The disarray regarding the recent elections by the international boxing federation could be a gut punch to the sport’s prospects for the future.
IOC president Thomas Bach told reporters following the 139th IOC Session in Lausanne, Switzerland his organization is monitoring the situation very closely.
”I think we are not amused to see the circumstances of such an election,” Bach said.
Noting the presidential election is being challenged in the Court of Arbitration for Sport (CAS), he added, “This is not what we mention as good governance.”
At the IBA General Assembly in Istanbul, Turkey, Umar Kremlev of Russia was re-elected as president. He stood unopposed after Boris van der Vorst of the Netherlands was ruled ineligible by the Boxing Independent Integrity Unit Interim Nomination Unit for supposedly campaigning outside the electoral period, and collaborating with candidates for other positions. Four candidates for board positions were also ruled ineligible.
Van der Vorst has appealed to the CAS.
”We hope this decision will come soon and then we will have more clarity,” Bach said.
Boxing, weightlifting and modern pentathlon are not on the initial program for the LA28 Games and must prove they deserve to remain part of the Olympic family.
Bach said he and the IOC still maintain other concerns about IBA, including the continued financial dependence on Gazprom, a state-owned energy company in Russia. In addition, the IOC did not get any reports about manipulation of the refereeing and judging system from the women’s world championships.
He declined to comment further because it is an ongoing legal proceeding.
Bach said there were “no further developments at this moment,” regarding weightlifting. The IOC sports department is in contact with modern pentathlon and its athletes commission as it controversially moves toward replacing equestrian as one of its five disciplines.
”We are now waiting for their decisions and their plans and then our program commission will look at it and come up with a recommendation to the IOC Executive Board,” Bach said.
An increasingly controversial issue is transgender athletes in Olympic sport. Bach spoke with Australian prime minister Scott Morrison about that topic on a recent tour, given that it has been mentioned in some campaign platforms.
”The IOC position is there is no one-size-fits-all solution,” Bach said. “We all agree this is about creating a fair competition.”
The IOC president noted that at the grass roots level, “everyone has to have access,” but “when it comes to competition, we have to ensure a fair competition, sport by sport, even discipline by discipline where there is maybe an unfair advantage.”
Bach said that an equestrian athlete can’t be compared to a weightlifter, nor can a hammer thrower be compared with a 5,000-meter runner.
The international federations are supposed to make the determinations on eligibility based on guidelines and interpretations provided by the IOC.
”That’s why the IOC has established guidelines how to make this decision,” Bach said, “how to evaluate where there is maybe an unfair advantage and where there is not. All these decision have to be based on scientific evidence. You need an inclusive dialogue of all concerned and then you can make a well-founded decision according to your sport and your disciplines.”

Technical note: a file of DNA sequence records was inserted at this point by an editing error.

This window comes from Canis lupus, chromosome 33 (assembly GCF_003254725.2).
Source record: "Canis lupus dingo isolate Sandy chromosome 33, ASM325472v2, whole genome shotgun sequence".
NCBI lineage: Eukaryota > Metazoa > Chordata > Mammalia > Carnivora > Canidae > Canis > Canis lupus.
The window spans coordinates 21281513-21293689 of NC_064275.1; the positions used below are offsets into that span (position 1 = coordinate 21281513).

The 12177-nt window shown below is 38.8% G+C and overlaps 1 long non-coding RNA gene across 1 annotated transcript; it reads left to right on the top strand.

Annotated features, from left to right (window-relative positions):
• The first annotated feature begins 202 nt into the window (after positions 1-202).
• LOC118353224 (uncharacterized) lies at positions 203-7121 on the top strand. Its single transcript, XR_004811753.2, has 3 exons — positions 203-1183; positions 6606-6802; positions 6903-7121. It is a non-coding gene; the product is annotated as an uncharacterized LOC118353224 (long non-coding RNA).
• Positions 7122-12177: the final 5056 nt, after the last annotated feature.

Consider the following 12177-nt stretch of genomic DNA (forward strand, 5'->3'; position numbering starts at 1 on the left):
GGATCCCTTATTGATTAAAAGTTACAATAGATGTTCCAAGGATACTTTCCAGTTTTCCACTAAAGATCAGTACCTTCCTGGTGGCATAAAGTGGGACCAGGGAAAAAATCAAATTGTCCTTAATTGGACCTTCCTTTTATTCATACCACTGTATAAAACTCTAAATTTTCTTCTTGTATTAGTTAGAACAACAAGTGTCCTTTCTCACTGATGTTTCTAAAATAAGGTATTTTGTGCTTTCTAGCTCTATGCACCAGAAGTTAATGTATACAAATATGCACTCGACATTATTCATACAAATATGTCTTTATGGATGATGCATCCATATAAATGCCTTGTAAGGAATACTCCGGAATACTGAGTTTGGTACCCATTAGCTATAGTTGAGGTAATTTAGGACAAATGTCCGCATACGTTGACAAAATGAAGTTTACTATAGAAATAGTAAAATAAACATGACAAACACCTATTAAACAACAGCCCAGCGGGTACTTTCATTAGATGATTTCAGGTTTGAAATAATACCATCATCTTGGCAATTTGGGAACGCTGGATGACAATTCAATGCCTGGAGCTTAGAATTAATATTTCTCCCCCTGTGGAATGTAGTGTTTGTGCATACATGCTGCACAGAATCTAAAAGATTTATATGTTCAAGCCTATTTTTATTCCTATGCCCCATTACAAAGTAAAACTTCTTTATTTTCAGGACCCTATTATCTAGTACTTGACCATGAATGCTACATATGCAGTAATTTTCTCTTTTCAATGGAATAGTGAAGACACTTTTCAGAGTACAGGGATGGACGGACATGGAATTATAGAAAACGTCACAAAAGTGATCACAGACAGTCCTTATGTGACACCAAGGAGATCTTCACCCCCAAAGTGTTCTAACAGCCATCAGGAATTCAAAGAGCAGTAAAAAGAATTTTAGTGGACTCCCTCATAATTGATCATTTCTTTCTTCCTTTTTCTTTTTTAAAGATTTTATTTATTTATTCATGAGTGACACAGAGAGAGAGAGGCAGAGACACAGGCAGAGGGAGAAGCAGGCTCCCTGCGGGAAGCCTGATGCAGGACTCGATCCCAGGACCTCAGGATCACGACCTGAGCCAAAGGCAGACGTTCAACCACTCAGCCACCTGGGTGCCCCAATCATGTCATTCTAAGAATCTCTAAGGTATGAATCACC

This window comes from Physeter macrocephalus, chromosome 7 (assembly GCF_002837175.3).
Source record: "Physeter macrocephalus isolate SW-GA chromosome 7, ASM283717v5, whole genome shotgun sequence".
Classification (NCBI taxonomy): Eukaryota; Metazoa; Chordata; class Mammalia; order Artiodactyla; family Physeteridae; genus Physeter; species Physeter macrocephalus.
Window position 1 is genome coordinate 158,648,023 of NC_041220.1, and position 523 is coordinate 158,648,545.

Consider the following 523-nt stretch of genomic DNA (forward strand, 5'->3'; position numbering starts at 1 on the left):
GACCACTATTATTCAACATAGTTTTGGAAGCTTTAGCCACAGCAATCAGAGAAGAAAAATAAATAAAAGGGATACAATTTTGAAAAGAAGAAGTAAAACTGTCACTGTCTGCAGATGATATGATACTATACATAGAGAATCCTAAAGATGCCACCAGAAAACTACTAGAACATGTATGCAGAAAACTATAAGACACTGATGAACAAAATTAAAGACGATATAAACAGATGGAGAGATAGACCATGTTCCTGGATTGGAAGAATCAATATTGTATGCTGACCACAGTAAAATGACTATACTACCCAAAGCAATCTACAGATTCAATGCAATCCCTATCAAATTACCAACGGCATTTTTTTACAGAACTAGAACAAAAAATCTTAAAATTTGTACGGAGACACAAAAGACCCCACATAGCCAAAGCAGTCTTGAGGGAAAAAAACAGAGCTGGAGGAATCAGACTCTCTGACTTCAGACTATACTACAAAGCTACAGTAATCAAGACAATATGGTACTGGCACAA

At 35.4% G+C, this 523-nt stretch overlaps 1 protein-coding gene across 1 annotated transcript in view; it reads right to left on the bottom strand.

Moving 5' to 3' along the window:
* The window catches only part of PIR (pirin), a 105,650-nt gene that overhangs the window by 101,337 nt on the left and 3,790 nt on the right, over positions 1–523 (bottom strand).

He said the IOC urged the international federations to “get down to the facts,” and emphasized the IOC offers advice and access to experts.
Reporters also inquired about Peng Shuai, the Chinese tennis star who accused a former Communist party official of sexual assault and whose well-being attracted international concern.
Bach met with Peng in Beijing during the 2022 Olympic Winter Games and invited her to visit IOC headquarters in Lausanne. He said the IOC athletes commission and its chair, Emma Terho, have been in contact with Peng since then.
”The last contact was about two weeks ago,” said Bach.
He said the tennis player was looking forward to coming to Europe to visit Lausanne — in particular the Olympic Museum — while also possibly watching a tennis tournament.
However, Bach said the anti-COVID-19 measures in China and the strict quarantine requirements were a roadblock. “We have to see how this develops, but the contact is ongoing,” he said.
As far as the other major controversy from Beijing, regarding figure skater Kamila Valieva and her doping case, Bach said the IOC is in contact with the World Anti-Doping Association and the International Testing Agency, but it is their responsibility to follow up.
”This is in the hands of the anti-doping authorities,” Bach said. “This is independent of the IOC.”
Skaters from the United States are clamoring for a decision so the medal ceremony can be held in the team event. The IOC decreed no medals could be awarded until the 15-year-old’s case has concluded. Russia placed first in the competition, with Team USA second. A lawyer for the Americans speculated the ceremony could be held as late as 2024.
”We are hoping for a fast and very quick resolution to the issue,” Bach said. “Once this is resolved, we will have this ceremony. It’s not something we should be guessing about.”
The IOC president said the IOC has not been asked to intervene on behalf of Brittney Griner, the gold-medal winning basketball player held in pre-trial detention in Russia after being arrested on drug charges. “This is in the hands of the U.S. Olympic Committee and her league and they are acting on this,” Bach said. “We have not been contacted by them.”